Circuit Assitance

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Circuit Assitance

Postby alexanderfitu » January 10th, 2013, 3:00 am

Hi all

I am looking for some help with a motorbike brake light system. I have build some led arrays, 6 leds each in series, then in parallel for a total of 48 led's per board, both boards wired in series.

A picture says a thousand words so here is the "circuit" Diagram:


Sorry for my crappy drawing, it was getting late and I was frustrated heh.

The reason for the resistors is that when the headlights are turned on the "tail" line is energised, at a lower current so that the LED arrays illumante dimmer, then when the brake is pressed, the "brake" line is energised, bypassing the resistors and getting brighter. This works when one array is connected, but is back feeding with more than one connected.

So when I connect the second LED strip (at the bottom of the diag), the LED arrays go out (when on tail mode) when on braking mode everything lights up as it should. Its my thinking that I need some diodes at A and B on the diagram, can anybody confirm if I am on the right track :)

Additionally when connecting the second led strip, when turning on the tail light, the brake lights up as well, I believe due to the lack of the diode, the 13v tail line is energising the brake line (albeit with reduced current because of the resistor)
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Re: Circuit Assitance

Postby k-ww » January 16th, 2013, 5:43 pm


First, please repost your diagram so that it shows the entire circuit.

Second, independant of your need for diodes, you are not taking
into account the minimum voltage that the LEDs would see -
for example, what if your battery has a shorted cell, and the motor
is stopped. You might have less than 10 Volts under these conditions,
and the LEDs might not light at all, and if they do, with reduced brightness.
Car Manufacturers use LED circuits that are designed so that they will
work even under low voltage conditions - 8 Volts or less, and use what
is called a constant current circuit so that the brightness of the LEDs
is independant of the battery voltage.
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Re: Circuit Assitance

Postby alexanderfitu » January 16th, 2013, 5:50 pm

Apologies, I did not realise it was cut off.

I have actually resolved the circuit by implementing this current circuit design:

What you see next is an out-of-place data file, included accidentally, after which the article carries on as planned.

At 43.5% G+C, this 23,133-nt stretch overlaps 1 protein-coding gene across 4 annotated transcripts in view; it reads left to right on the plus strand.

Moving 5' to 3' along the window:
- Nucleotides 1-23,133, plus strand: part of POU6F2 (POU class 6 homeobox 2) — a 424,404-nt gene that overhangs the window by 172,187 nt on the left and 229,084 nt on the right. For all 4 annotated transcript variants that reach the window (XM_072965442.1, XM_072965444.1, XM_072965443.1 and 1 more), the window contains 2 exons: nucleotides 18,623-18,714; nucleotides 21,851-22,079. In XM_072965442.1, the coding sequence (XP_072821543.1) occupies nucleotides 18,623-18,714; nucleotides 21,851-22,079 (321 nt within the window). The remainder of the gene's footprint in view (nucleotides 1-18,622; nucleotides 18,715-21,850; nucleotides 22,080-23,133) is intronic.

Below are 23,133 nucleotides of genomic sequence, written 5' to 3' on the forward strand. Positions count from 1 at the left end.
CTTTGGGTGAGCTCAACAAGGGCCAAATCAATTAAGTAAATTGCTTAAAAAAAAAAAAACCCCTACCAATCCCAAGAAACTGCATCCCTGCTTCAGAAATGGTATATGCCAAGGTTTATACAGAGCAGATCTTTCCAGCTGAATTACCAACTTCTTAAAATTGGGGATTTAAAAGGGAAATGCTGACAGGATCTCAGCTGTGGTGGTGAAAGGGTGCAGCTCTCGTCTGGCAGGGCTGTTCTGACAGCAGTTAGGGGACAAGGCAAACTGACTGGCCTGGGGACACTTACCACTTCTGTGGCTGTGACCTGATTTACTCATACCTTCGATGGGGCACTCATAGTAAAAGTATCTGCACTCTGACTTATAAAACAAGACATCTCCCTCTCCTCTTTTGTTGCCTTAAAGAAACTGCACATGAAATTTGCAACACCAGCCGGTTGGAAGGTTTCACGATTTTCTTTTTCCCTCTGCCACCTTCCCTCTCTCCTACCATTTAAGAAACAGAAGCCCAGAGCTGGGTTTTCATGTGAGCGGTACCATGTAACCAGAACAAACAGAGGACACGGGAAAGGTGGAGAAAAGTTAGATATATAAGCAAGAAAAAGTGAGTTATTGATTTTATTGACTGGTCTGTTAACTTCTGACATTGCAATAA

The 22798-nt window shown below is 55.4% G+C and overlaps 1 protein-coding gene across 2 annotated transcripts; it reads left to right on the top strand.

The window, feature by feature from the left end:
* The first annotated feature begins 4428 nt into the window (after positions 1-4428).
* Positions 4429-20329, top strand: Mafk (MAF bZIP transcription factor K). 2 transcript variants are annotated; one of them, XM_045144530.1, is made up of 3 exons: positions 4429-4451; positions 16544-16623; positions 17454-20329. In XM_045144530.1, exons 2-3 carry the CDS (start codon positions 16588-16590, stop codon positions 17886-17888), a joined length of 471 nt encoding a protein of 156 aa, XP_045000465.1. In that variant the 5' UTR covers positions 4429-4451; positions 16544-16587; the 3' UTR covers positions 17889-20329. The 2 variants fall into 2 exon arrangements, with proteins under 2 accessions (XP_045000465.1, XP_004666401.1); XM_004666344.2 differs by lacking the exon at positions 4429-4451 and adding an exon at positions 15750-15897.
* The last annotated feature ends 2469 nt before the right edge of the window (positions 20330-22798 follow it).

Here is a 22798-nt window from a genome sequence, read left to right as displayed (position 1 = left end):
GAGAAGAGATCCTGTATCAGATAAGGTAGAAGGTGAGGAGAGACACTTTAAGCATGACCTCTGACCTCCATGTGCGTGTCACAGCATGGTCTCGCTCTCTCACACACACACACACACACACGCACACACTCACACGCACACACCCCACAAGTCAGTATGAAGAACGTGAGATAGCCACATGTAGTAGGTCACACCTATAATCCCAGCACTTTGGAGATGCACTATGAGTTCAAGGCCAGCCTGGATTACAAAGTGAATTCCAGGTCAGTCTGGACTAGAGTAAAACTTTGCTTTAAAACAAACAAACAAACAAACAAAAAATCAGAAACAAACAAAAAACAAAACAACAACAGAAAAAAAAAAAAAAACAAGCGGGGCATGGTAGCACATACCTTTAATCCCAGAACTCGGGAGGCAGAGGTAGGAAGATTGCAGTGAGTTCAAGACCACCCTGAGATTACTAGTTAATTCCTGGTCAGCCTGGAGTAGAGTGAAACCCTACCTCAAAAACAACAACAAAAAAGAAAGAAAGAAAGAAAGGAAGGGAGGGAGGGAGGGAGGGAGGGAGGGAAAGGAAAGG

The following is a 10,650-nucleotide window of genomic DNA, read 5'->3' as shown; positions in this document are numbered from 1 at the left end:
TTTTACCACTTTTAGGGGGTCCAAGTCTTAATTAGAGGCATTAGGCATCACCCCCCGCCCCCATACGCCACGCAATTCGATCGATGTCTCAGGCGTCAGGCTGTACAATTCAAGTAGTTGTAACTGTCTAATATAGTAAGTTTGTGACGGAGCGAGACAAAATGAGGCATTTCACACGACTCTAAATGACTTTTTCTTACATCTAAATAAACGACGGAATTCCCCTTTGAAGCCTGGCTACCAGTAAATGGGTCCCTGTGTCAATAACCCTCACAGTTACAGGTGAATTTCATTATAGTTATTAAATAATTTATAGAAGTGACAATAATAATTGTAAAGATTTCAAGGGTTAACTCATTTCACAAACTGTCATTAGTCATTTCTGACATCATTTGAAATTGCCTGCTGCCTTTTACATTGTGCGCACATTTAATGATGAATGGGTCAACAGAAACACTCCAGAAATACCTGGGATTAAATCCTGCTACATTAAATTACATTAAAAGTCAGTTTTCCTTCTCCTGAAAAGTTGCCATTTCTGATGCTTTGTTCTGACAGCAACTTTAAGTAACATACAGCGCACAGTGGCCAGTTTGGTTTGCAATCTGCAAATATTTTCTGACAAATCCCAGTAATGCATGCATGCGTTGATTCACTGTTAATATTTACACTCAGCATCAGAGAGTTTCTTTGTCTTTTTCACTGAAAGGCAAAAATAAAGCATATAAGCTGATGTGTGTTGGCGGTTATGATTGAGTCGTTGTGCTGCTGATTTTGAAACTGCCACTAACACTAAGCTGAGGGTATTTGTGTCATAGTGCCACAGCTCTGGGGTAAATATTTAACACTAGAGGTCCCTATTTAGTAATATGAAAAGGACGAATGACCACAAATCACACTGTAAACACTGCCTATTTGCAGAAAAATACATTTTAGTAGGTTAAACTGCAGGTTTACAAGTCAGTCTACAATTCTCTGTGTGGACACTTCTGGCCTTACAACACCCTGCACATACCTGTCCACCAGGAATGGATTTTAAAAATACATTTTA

In future, what would be better to use to supply a constanty current to the leds, but also prevent them from burning out at high voltage (as you say, so they work between 8v and 14v)?
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Re: Circuit Assitance

Postby k-ww » January 16th, 2013, 6:17 pm


1) Pick a LED string that will work at 6V [say 3 diodes per string].

2) The constant current circuit will supply the same current to the
diode string regardless of what the supply voltage is, as long as it
is above the sum of the voltage across the diodes and what the
constant current circuit needs - a simple one is an NPN transistor
with a resistor in it's emitter lead to ground, and a string of 3 LEDs
connected to the transistor collector and +12V. If the transistor
has a turn on voltage of say .7V, and you have a 10 ohm resistor
in the emitter lead, when you supply say .8V between the
base of the transistor and ground, the transistor will drop .7V
and there will be .1V dropped arcoss the emitter resistor.
Ohms law tells us that .1V across 10 ohms gives 10mA,
so that 10mA flows thru the LEDs. It dosn't matter now if the 12V
changes to 8V or 20V, only 10mA flows thru the LEDs.

Change the voltage applied to the transistor's base to 1V, and 30mA
will flow thru the emitter resistor [and the LEDs].

Change the emitter resistor to 1 ohm, and either 100 or 300mA flows
thru the resistor [and LEDs]. connect a 470 ohm resistor to the battery
and connect two 1n4004 diodes in series to ground [cathodes towards ground],
and the juction of the 470 ohm resistor and the 'upper 1n4004 diode to
the base of the transistor and you have a 1.2 - 1.4V voltage reference
to drive the transistor. That gives you .5V to .7V across the emitter
resistor for 50/70mA or 500/700mA thru the LEDs. [note that you
need a power transistor that has a heatsink attached, because the
transistor has [50/70mA or 500/700mA times the voltage across
the transistor] in watts being disipated by the transistor.
[The higher the battery voltage, the more power is disipated by
the transistor also].

Don't forget to calculate the wattages the resistors are disipating.

Draw the circuit or google 'emitter follower' and think about it.

There are alternative circuits, but that is one way to build a constant
current circuit.
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